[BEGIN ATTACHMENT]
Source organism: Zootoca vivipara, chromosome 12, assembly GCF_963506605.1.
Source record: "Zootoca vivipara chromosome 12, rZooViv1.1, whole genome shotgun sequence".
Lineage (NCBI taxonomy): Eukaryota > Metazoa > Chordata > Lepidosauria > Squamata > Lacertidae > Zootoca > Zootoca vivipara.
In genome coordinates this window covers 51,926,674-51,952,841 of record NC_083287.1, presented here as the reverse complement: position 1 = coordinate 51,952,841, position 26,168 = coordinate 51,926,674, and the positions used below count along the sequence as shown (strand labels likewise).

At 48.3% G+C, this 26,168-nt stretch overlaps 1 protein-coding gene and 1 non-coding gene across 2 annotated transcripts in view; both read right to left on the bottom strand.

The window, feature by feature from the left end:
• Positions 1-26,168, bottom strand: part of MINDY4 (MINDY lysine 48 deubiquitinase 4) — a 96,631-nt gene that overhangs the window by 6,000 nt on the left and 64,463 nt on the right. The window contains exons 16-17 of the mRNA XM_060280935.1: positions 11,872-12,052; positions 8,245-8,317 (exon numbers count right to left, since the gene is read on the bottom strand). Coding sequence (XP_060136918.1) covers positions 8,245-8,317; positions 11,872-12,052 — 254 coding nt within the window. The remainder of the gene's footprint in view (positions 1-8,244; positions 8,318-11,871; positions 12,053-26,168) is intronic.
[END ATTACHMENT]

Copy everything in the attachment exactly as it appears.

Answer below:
Source organism: Zootoca vivipara, chromosome 12, assembly GCF_963506605.1.
Source record: "Zootoca vivipara chromosome 12, rZooViv1.1, whole genome shotgun sequence".
Lineage (NCBI taxonomy): Eukaryota > Metazoa > Chordata > Lepidosauria > Squamata > Lacertidae > Zootoca > Zootoca vivipara.
In genome coordinates this window covers 51,926,674-51,952,841 of record NC_083287.1, presented here as the reverse complement: position 1 = coordinate 51,952,841, position 26,168 = coordinate 51,926,674, and the positions used below count along the sequence as shown (strand labels likewise).

At 48.3% G+C, this 26,168-nt stretch overlaps 1 protein-coding gene and 1 non-coding gene across 2 annotated transcripts in view; both read right to left on the bottom strand.

The window, feature by feature from the left end:
• Positions 1-26,168, bottom strand: part of MINDY4 (MINDY lysine 48 deubiquitinase 4) — a 96,631-nt gene that overhangs the window by 6,000 nt on the left and 64,463 nt on the right. The window contains exons 16-17 of the mRNA XM_060280935.1: positions 11,872-12,052; positions 8,245-8,317 (exon numbers count right to left, since the gene is read on the bottom strand). Coding sequence (XP_060136918.1) covers positions 8,245-8,317; positions 11,872-12,052 — 254 coding nt within the window. The remainder of the gene's footprint in view (positions 1-8,244; positions 8,318-11,871; positions 12,053-26,168) is intronic.